South Korea Warns of Policy 'Shift' Over North Nuke Threat

South Korea warned Wednesday that it could abandon its policy of pursuing engagement with North Korea if the communist neighbor goes ahead with a nuclear test.

South Korea said earlier in the day that the North should take full responsibility for all consequences if it put into action its threat to conduct a nuclear test.

Asked to elaborate on what the consequences would be, Foreign Ministry spokesman Choo Kyu-ho told the Associated Press that a nuclear test "could bring about a shift" in South Korea's policy of engagement with Pyongyang. He didn't elaborate.

South Korea has consistently pursued dialogue with North Korea since their leaders first met in a historic summit in 2000. That approach has caused a rift with Washington that favors a harder line toward the communist regime.

Seoul is one of the main aid providers to the impoverished North.

CountryWatch: North Korea

North Korea said Tuesday that it would conduct a nuclear explosion to prove the country is a nuclear power. Pyongyang has since last year claimed it has atomic bombs, but hasn't performed any known test to verify that.

South Korea urged the North to renounce the test plan and immediately return to six-party talks on its nuclear program.

"We express grave concern and regret," said Choo, after the country held an emergency meeting of security ministers. "If North Korea pushes ahead with a nuclear test, North Korea should take full responsibility for all consequences."

The North's statement further spiked the already high tension in the region in the wake of the North's test-firing of a series of missiles in July.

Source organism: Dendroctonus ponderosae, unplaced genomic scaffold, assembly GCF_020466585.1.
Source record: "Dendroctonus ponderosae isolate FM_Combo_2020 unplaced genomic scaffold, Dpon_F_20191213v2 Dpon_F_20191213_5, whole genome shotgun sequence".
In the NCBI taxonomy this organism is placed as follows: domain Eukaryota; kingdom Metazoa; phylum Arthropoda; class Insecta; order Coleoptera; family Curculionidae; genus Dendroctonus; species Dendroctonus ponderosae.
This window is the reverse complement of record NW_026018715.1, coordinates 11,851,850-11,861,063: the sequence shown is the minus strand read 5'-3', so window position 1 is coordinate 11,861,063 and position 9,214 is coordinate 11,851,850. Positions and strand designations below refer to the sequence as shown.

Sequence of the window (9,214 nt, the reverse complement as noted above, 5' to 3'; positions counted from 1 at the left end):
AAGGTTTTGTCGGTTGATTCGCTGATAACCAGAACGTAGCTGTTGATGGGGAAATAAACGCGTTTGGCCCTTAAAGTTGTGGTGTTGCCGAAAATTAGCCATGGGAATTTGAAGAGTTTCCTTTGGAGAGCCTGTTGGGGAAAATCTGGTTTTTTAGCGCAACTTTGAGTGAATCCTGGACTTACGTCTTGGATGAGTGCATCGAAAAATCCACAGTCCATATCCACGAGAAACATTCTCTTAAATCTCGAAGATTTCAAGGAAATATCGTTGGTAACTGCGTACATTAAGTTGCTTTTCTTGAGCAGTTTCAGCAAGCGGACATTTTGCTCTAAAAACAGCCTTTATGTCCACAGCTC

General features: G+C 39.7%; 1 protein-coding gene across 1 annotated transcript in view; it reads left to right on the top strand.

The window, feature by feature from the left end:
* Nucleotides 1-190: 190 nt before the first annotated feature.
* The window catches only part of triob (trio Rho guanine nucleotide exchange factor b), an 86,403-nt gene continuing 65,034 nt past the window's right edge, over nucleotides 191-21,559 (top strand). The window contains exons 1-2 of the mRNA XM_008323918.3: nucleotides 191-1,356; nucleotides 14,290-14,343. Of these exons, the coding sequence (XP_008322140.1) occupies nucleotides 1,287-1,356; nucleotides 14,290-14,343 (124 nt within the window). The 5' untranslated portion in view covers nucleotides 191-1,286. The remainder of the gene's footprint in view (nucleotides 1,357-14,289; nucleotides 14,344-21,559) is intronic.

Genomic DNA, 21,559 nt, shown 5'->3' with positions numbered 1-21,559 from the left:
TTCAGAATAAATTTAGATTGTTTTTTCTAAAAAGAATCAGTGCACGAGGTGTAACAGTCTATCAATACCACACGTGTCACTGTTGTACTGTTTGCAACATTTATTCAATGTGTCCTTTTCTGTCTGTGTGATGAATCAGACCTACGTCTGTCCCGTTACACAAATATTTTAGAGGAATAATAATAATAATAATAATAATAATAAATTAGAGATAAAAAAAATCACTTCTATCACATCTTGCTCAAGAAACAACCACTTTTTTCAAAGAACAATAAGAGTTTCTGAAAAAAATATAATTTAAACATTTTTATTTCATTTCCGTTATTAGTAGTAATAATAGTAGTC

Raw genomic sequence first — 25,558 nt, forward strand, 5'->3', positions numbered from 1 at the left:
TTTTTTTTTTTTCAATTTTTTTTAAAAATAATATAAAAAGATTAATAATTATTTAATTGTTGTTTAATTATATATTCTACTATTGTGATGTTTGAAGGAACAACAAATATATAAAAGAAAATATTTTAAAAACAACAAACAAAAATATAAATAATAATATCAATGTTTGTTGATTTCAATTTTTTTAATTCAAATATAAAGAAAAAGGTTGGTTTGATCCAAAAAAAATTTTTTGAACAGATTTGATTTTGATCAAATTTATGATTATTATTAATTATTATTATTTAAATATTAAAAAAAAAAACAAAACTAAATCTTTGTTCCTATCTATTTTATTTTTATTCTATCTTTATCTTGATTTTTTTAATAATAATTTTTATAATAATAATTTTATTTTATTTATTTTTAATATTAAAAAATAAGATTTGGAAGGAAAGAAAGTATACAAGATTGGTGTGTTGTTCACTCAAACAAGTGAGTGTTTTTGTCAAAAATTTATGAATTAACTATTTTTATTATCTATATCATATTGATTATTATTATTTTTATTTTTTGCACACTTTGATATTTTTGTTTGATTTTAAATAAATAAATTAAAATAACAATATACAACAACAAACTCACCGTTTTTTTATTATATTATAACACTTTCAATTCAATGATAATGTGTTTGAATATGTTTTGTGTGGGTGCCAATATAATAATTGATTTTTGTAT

Six-party talks on North Korea's nuclear program have been stalled since November last year as Pyongyang refuses to attend in anger over U.S. efforts to cut off the North's access to international banking over the country's alleged financial wrongdoing. The talks involve China, Japan, Koreas, Russia and the United States.

The North's announcement prompted South Korea to raise its security level and spurred strong condemnation from countries around the world. U.S. Secretary of State Condoleezza Rice said a North Korean nuclear test would be "a very provocative act."

The North Korean nuclear crisis flared in late 2002 after Washington accused the North of running a clandestine atomic bomb program in violation of its pledge not to do so. Pyongyang denies the claim.

The two Koreas are still technically at war as the 1950-53 Korean War ended in a truce, not a peace treaty. But their relations warmed significantly after the 2000 summit.